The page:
Nazary: The Taliban strength right now is that they have unlimited weapons and munitions, resources that were left behind by the Americans.
Bergen: Can you give us a sense of the strengths of the National Resistance Front?
Nazary: First, we enjoy legitimacy and popular support. We see people accepting resistance as the only option right now for them to acquire their freedom again.
The second strength is having capable forces. The military wing of the National Resistance Front isn’t made up of ordinary citizens. It’s made up of the former Afghan military who were trained, advised and funded by the US and NATO for the past 20 years. They’re professional soldiers and officers who have fought against the Taliban for two decades. They know the mindset and mentality of the Taliban. Our numbers are around 4,000 right now.
Bergen: You’re speaking about Ahmad Massoud.
Bergen: What do you make of former Afghan President Ashraf Ghani’s leadership?
Bergen: Right now, are you getting any outside help of any kind?
Nazary: Unfortunately, not. No country is willing to support the resistance. Our message has been that we are not fighting a civil war. The mentality that helping the National Resistance Front will fuel a civil war is false because what we’re fighting is the continuation of the global war on terror. We have regional and other international terrorist groups helping the Taliban, so how can we characterize this as a civil war? This has to be a regional and international effort to contain and eradicate terrorism. Ignoring Afghanistan and allowing terrorism to take root and find sanctuary in this country doesn’t only threaten our interests. It threatens regional countries and global security.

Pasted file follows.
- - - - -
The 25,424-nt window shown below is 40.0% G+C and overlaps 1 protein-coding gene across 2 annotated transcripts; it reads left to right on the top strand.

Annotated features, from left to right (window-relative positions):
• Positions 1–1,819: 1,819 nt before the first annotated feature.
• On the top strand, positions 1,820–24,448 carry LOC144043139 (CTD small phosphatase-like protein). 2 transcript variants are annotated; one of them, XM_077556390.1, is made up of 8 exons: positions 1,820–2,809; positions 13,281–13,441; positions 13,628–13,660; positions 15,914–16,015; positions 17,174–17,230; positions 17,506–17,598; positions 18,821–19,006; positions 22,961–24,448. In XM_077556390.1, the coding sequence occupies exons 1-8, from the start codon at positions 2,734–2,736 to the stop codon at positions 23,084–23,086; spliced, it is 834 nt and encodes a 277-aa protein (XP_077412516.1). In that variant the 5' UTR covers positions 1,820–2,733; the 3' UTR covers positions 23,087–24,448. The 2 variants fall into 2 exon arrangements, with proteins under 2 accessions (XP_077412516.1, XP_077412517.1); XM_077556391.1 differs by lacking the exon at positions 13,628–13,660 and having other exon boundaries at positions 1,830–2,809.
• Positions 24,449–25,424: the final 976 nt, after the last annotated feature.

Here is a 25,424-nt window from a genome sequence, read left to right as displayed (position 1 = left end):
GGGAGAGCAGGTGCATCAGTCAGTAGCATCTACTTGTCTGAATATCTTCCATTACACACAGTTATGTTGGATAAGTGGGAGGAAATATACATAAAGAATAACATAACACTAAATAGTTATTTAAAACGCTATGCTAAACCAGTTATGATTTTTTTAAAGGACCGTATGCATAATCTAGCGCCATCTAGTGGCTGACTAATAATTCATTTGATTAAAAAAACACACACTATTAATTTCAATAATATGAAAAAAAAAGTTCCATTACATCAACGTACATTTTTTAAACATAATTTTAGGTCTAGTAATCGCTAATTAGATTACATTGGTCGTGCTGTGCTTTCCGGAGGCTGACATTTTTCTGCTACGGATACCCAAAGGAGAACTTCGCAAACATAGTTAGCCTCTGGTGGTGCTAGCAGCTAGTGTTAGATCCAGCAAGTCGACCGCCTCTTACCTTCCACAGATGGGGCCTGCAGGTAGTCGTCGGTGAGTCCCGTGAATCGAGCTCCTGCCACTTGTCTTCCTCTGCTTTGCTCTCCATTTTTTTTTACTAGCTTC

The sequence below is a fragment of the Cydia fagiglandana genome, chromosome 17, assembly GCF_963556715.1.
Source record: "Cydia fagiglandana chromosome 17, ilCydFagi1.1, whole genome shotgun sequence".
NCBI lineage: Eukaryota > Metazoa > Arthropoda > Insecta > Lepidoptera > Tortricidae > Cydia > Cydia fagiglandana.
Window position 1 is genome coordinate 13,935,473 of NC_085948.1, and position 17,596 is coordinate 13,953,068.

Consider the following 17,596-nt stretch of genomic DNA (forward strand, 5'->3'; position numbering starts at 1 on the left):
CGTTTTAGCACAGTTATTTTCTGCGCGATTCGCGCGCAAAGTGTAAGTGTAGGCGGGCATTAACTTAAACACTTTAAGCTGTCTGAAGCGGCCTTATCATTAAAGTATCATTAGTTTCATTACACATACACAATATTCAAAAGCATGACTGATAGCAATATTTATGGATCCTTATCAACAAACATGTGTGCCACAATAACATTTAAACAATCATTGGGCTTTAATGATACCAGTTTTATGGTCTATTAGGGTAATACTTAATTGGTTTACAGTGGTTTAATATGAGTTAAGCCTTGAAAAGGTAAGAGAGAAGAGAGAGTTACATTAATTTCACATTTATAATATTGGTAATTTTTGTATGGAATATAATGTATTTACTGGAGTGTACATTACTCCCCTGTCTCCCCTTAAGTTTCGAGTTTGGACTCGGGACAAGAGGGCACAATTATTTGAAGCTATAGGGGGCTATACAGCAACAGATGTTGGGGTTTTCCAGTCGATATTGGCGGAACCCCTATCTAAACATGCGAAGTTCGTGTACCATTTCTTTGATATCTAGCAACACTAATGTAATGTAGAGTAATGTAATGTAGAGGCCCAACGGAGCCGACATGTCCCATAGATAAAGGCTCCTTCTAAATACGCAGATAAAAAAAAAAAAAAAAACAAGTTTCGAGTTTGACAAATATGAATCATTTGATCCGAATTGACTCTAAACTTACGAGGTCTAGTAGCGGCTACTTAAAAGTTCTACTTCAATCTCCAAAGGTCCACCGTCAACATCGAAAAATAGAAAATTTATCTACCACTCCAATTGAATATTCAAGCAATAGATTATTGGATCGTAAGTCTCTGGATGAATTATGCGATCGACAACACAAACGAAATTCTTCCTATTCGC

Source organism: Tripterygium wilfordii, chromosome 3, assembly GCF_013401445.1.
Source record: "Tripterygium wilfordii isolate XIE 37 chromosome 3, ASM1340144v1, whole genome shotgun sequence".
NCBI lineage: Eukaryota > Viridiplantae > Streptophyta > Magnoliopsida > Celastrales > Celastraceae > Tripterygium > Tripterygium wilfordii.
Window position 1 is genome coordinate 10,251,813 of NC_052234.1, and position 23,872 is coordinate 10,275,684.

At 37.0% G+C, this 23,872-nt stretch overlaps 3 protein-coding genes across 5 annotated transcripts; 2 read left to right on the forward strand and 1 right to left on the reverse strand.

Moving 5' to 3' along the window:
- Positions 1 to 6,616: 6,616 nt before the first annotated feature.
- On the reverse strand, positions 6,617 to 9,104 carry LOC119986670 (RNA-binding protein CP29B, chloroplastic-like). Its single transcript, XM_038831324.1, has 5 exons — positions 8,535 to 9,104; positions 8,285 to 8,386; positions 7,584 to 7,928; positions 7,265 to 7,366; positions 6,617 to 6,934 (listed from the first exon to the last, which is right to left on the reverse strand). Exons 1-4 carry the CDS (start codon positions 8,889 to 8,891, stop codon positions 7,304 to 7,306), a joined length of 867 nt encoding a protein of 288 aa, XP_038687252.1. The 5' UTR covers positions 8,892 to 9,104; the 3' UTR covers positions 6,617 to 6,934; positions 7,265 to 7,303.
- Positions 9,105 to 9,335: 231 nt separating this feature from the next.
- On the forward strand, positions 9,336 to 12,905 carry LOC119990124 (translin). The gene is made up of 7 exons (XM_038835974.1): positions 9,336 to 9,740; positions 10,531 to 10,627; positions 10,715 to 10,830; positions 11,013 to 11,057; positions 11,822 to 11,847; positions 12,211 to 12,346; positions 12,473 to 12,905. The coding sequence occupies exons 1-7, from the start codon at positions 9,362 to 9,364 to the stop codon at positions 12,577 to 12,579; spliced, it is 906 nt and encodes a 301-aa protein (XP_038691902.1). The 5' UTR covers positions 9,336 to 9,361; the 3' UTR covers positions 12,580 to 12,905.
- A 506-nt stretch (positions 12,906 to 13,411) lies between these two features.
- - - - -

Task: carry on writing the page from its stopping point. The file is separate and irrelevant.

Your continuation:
Bergen: And what is your vision of the future? The Taliban control more of the country than they did before 9/11. They’re better armed. They’ve been fighting for 20 years. So what’s the end goal here for you?
Nazary: One thing that is certain for us is that we are going to liberate the country. Afghanistan has seen oppressive regimes throughout its history, but these oppressive regimes have never lasted long. They were never permanent.
The vision that we have for Afghanistan’s future is a democratic, decentralized republic where every single citizen, regardless of their race, religion and gender, will enjoy equal rights. An Afghanistan where you have political and cultural pluralism. An Afghanistan where men and women are given the same opportunities. And an Afghanistan where power is distributed equally throughout the country.
As time passes, more political parties and forces realize that reconciliation with the Taliban is becoming impossible and that the Taliban had a year to absorb these political parties and other figures and form an inclusive government, which they failed to do. And so they believe that resistance is the only option right now.
Our criteria is we welcome anyone who accepts our vision, who shares our vision for Afghanistan’s future. If you are in favor of a democratic, decentralized republic where every single citizen will enjoy full rights and will enjoy their freedom, then you’re welcome to join us.